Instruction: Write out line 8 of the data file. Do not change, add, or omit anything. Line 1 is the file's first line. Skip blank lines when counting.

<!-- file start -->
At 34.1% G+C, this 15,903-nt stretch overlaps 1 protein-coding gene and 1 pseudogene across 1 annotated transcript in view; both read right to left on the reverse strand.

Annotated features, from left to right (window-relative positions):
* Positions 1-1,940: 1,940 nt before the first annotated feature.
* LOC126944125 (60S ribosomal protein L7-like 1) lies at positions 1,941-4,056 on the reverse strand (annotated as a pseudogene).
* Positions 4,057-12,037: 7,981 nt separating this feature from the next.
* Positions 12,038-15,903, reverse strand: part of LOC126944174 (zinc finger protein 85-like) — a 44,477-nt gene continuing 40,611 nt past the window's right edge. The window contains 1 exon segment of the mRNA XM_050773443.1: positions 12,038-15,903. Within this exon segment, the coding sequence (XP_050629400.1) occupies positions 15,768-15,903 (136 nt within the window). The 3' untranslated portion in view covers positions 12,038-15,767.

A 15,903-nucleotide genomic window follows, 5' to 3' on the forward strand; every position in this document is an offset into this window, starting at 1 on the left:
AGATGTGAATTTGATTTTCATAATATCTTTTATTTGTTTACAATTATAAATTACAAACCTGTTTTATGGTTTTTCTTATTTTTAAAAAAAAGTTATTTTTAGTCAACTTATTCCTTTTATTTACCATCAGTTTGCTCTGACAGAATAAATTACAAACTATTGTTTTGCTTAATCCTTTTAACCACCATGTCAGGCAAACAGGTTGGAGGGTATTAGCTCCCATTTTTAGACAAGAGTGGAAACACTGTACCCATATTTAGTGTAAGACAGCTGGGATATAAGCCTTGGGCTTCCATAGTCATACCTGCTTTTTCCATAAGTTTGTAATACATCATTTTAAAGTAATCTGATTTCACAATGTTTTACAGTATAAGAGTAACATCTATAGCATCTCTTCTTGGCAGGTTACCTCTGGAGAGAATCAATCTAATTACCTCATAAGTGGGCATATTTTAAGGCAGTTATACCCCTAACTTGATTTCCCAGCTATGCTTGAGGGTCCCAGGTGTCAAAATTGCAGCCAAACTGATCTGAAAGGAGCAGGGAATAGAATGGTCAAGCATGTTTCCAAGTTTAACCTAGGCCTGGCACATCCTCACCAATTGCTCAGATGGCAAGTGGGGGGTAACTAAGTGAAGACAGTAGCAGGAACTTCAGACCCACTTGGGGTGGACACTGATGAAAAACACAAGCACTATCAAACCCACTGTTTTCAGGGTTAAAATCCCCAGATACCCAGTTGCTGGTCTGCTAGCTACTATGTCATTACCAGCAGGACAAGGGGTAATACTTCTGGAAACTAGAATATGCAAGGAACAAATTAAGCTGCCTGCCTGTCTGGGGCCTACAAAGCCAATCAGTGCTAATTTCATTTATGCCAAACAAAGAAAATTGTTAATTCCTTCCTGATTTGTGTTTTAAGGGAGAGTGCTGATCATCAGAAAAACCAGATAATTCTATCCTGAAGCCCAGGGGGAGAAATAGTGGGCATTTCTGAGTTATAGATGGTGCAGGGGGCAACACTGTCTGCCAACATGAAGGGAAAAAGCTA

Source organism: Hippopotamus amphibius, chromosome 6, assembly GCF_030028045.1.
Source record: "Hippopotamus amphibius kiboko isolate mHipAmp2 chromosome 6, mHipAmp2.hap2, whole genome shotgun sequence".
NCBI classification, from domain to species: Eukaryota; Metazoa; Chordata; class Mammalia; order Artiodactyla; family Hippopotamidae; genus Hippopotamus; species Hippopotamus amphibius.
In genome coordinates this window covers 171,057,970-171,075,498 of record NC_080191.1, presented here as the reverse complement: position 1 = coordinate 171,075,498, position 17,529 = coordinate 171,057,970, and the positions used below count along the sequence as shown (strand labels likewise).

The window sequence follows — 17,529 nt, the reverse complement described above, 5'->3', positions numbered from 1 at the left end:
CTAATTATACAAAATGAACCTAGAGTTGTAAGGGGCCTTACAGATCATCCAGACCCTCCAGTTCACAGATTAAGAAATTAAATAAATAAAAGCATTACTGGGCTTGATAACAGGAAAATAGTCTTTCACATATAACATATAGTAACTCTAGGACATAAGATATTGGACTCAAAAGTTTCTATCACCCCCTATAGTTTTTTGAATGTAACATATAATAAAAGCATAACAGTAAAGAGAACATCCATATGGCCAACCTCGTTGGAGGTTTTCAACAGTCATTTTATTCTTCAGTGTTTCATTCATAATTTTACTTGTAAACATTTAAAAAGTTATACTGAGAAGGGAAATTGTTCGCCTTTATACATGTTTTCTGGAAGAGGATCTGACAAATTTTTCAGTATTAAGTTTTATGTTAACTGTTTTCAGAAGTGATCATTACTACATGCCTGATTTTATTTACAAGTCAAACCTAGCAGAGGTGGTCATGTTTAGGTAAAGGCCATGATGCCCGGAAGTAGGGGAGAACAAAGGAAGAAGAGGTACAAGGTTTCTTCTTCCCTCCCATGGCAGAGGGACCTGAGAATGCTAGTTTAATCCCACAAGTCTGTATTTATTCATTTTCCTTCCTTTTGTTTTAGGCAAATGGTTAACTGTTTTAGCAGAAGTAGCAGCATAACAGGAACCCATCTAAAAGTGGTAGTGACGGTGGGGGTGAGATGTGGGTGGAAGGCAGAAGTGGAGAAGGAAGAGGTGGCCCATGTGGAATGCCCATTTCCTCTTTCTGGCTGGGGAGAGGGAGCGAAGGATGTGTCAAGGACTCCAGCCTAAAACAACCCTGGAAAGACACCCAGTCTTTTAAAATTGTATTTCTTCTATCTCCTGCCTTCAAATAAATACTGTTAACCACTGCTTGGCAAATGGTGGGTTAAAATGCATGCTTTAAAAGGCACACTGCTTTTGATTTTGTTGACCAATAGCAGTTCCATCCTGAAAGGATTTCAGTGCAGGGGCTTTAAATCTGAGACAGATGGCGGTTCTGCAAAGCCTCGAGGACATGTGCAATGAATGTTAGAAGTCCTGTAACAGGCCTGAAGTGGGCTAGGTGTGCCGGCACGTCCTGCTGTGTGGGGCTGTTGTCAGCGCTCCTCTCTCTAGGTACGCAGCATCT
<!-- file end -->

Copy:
AGATGTGAATTTGATTTTCATAATATCTTTTATTTGTTTACAATTATAAATTACAAACCTGTTTTATGGTTTTTCTTATTTTTAAAAAAAAGTTATTTTTAGTCAACTTATTCCTTTTATTTACCATCAGTTTGCTCTGACAGAATAAATTACAAACTATTGTTTTGCTTAATCCTTTTAACCACCATGTCAGGCAAACAGGTTGGAGGGTATTAGCTCCCATTTTTAGACAAGAGTGGAAACACTGTACCCATATTTAGTGTAAGACAGCTGGGATATAAGCCTTGGGCTTCCATAGTCATACCTGCTTTTTCCATAAGTTTGTAATACATCATTTTAAAGTAATCTGATTTCACAATGTTTTACAGTATAAGAGTAACATCTATAGCATCTCTTCTTGGCAGGTTACCTCTGGAGAGAATCAATCTAATTACCTCATAAGTGGGCATATTTTAAGGCAGTTATACCCCTAACTTGATTTCCCAGCTATGCTTGAGGGTCCCAGGTGTCAAAATTGCAGCCAAACTGATCTGAAAGGAGCAGGGAATAGAATGGTCAAGCATGTTTCCAAGTTTAACCTAGGCCTGGCACATCCTCACCAATTGCTCAGATGGCAAGTGGGGGGTAACTAAGTGAAGACAGTAGCAGGAACTTCAGACCCACTTGGGGTGGACACTGATGAAAAACACAAGCACTATCAAACCCACTGTTTTCAGGGTTAAAATCCCCAGATACCCAGTTGCTGGTCTGCTAGCTACTATGTCATTACCAGCAGGACAAGGGGTAATACTTCTGGAAACTAGAATATGCAAGGAACAAATTAAGCTGCCTGCCTGTCTGGGGCCTACAAAGCCAATCAGTGCTAATTTCATTTATGCCAAACAAAGAAAATTGTTAATTCCTTCCTGATTTGTGTTTTAAGGGAGAGTGCTGATCATCAGAAAAACCAGATAATTCTATCCTGAAGCCCAGGGGGAGAAATAGTGGGCATTTCTGAGTTATAGATGGTGCAGGGGGCAACACTGTCTGCCAACATGAAGGGAAAAAGCTA